In April 2004, faced with a legal system that lacked oversight and transparency, the Chongqing City Government and the Chongqing City Office of Legislative Affairs formulated four sweeping reforms to increase accountability across the municipal legal system.
The first reform, directed at accountability for executive heads of departments, laid out 18 clear and uniform regulations for making department heads accountable for their performance and 7 methods for questioning and investigating infractions.
Matters directly concerning the interests of the citizens, including revising standards for rural land allocation and public utility and infrastructure distribution and development (i.e., water, electricity, natural gas, roads, education, public health, transportation, and sewage and garbage disposal) are held in public hearings by the concerned authorities.
The second stage of Chongqing City’s legal reform movement allows for all formal files concerning administrative approvals, charges, and punishments, to be examined by the Office of Legislative Affairs to review the legality of the documents. Formal files without examinations, registrations, and public distribution through the General Office of City Government were rendered invalid.
The third regulation provides for disclosure of information. It stipulated that all information on administrative affairs must be transparent except in cases involving state or business secrets and citizen privacy. This regulation also specifies when the information must be issued for citizen scrutiny through government communiqués, websites, public media, public read rooms, etc.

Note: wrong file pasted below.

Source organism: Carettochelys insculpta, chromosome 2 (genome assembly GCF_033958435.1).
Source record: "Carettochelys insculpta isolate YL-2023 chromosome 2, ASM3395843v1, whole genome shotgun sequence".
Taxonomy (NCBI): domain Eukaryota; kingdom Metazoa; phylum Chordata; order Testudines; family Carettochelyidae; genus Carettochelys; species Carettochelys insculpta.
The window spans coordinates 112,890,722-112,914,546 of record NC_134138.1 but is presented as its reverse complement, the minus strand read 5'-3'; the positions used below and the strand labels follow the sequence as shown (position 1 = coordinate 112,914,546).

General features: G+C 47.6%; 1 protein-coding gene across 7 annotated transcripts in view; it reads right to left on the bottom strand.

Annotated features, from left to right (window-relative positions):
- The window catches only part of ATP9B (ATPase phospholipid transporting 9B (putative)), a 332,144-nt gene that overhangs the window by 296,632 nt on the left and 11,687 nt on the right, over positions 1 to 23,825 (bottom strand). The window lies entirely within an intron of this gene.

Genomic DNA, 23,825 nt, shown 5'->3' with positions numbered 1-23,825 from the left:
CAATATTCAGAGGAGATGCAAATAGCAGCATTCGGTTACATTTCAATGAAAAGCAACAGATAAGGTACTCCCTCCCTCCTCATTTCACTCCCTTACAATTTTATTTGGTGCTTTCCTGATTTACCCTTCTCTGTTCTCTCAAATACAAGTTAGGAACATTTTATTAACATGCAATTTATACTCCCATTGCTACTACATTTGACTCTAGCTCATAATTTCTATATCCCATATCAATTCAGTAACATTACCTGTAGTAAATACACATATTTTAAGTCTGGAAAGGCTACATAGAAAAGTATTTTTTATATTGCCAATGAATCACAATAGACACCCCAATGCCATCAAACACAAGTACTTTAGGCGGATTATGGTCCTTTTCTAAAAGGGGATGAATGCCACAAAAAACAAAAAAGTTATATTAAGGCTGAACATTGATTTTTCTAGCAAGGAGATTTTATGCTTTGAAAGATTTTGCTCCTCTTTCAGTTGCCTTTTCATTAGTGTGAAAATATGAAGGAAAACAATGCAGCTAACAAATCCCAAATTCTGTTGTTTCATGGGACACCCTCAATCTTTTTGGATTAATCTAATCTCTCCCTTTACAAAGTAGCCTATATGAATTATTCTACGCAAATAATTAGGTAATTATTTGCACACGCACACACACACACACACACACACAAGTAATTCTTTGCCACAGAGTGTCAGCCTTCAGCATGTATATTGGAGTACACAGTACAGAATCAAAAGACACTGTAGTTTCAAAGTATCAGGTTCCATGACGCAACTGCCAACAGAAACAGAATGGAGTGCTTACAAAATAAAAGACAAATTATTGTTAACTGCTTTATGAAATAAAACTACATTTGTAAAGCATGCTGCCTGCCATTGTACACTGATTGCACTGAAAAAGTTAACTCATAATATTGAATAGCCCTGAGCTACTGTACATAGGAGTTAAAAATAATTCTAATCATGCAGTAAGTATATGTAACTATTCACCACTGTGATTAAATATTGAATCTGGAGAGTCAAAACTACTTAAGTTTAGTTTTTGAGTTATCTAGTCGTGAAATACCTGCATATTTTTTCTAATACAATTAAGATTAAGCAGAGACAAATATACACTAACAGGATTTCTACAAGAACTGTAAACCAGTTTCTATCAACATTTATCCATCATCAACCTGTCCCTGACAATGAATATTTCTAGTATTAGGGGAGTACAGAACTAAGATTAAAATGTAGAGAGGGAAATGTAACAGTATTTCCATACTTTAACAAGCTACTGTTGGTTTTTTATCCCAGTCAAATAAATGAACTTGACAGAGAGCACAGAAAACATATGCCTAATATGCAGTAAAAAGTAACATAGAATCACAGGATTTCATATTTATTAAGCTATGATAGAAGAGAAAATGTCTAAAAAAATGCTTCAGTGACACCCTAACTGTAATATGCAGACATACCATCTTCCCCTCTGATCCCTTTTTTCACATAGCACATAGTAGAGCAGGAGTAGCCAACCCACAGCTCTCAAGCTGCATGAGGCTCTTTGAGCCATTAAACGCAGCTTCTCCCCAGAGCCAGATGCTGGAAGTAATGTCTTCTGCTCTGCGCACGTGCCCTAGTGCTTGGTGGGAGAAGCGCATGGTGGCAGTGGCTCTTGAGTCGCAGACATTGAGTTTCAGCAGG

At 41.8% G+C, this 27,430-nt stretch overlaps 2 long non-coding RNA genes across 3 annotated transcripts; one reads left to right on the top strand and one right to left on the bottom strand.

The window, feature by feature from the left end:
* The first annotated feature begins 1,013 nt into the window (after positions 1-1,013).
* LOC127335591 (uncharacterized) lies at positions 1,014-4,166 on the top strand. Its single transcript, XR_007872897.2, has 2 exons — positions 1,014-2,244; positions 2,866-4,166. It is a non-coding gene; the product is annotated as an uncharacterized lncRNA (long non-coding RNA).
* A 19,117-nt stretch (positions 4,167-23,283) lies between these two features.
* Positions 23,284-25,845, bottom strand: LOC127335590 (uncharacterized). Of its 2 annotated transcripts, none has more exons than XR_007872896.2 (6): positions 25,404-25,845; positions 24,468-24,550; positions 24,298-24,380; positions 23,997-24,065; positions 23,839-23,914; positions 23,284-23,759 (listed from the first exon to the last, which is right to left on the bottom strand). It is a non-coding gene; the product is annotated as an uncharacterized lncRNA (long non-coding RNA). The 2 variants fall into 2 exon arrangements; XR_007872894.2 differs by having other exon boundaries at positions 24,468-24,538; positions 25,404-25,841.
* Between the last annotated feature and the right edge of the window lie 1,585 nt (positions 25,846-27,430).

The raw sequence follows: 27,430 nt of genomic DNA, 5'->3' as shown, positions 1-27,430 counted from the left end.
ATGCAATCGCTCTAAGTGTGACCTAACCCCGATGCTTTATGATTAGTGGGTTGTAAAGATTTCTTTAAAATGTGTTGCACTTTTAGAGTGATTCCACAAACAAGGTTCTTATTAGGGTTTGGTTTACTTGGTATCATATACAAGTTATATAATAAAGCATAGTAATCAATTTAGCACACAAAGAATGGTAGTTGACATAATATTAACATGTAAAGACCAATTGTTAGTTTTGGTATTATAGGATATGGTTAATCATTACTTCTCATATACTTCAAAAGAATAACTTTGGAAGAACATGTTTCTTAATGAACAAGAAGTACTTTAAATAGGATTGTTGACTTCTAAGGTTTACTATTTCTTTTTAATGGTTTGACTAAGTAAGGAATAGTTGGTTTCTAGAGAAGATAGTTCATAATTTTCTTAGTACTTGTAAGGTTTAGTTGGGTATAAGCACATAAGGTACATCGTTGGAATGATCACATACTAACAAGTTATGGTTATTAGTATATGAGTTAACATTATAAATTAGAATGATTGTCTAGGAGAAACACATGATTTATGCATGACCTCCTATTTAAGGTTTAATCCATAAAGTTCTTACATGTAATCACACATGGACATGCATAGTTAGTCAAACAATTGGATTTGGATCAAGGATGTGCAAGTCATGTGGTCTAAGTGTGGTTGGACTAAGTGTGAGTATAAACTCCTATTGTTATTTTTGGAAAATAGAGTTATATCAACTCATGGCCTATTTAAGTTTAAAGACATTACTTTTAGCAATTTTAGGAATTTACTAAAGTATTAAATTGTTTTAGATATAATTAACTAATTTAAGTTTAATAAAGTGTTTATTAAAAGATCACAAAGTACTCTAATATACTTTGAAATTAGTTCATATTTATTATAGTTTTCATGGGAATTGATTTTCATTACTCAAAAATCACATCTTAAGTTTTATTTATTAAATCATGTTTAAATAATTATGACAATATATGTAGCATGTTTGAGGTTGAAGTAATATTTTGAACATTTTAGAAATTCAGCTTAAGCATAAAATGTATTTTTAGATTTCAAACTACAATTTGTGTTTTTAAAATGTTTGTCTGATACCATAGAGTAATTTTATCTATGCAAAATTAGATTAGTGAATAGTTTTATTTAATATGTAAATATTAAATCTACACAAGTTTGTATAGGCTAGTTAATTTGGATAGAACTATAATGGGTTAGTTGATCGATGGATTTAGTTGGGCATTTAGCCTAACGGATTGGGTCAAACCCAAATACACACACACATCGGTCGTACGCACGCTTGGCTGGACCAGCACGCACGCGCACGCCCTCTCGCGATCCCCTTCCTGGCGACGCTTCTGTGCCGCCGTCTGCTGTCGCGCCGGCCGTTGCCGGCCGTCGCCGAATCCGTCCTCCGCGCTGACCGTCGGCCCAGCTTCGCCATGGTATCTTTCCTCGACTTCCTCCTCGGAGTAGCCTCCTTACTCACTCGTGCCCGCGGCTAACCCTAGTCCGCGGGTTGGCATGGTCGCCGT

The fourth reform, making hearings public, provides baselines for the timely investigation of department authority related to unexpected incidents. The existing laws of the Party and the Municipal Government required much time to handle infractions, leading to long-standing resentments against public figures. By expediting and making public disciplinary actions, residents can feel more confident that their municipal court system is responding to their complaints and concerns. By publicizing the contents of hearings, arbitrary hearings can also be avoided by the authorities. Chongqing City has also begun the practice of holding public hearings online. During the most recent hearing of this type, the City estimated that approximately 100,000 people participated.
By addressing citizen dissatisfaction with department heads, by opening administrative decisions to the public, by examining administrative documents for their legality, and by standardizing and publicizing hearings, the Chongqing City government sought to increase the transparency and accountability of both the legal system and the Government as a whole. To affirm public trust in the stringency of enforcement of these measures, from July to September 2005, approximately one fifth of all 176 formal files sent for examination by the Legislative Department were either returned for revisions or rejected outright.